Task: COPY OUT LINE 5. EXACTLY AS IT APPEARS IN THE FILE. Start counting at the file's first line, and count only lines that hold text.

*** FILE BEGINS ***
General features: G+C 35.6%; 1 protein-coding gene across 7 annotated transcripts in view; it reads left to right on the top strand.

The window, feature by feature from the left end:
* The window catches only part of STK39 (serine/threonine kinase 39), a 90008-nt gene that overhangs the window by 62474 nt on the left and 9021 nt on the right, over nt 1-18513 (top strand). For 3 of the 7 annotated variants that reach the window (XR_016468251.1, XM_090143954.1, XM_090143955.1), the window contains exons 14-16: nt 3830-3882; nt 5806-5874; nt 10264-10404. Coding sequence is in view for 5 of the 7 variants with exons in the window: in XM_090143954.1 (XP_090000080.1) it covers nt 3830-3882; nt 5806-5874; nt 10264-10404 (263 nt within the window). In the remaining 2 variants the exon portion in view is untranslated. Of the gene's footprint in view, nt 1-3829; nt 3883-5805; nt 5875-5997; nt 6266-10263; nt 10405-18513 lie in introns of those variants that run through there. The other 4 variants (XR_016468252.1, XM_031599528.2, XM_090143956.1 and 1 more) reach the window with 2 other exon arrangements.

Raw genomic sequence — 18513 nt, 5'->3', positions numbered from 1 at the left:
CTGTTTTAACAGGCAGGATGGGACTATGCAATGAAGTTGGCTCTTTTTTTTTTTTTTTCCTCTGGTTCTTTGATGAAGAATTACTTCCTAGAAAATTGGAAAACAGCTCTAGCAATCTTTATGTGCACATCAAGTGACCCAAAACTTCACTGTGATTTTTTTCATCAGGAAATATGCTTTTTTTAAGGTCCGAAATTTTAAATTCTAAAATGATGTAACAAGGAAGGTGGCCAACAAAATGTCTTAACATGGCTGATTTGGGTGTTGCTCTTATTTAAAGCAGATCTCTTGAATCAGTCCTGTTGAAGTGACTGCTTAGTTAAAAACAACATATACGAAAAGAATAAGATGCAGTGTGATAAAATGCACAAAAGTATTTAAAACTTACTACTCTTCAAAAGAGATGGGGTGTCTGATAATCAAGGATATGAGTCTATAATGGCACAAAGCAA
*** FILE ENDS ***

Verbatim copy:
CTGTTTTAACAGGCAGGATGGGACTATGCAATGAAGTTGGCTCTTTTTTTTTTTTTTTCCTCTGGTTCTTTGATGAAGAATTACTTCCTAGAAAATTGGAAAACAGCTCTAGCAATCTTTATGTGCACATCAAGTGACCCAAAACTTCACTGTGATTTTTTTCATCAGGAAATATGCTTTTTTTAAGGTCCGAAATTTTAAATTCTAAAATGATGTAACAAGGAAGGTGGCCAACAAAATGTCTTAACATGGCTGATTTGGGTGTTGCTCTTATTTAAAGCAGATCTCTTGAATCAGTCCTGTTGAAGTGACTGCTTAGTTAAAAACAACATATACGAAAAGAATAAGATGCAGTGTGATAAAATGCACAAAAGTATTTAAAACTTACTACTCTTCAAAAGAGATGGGGTGTCTGATAATCAAGGATATGAGTCTATAATGGCACAAAGCAA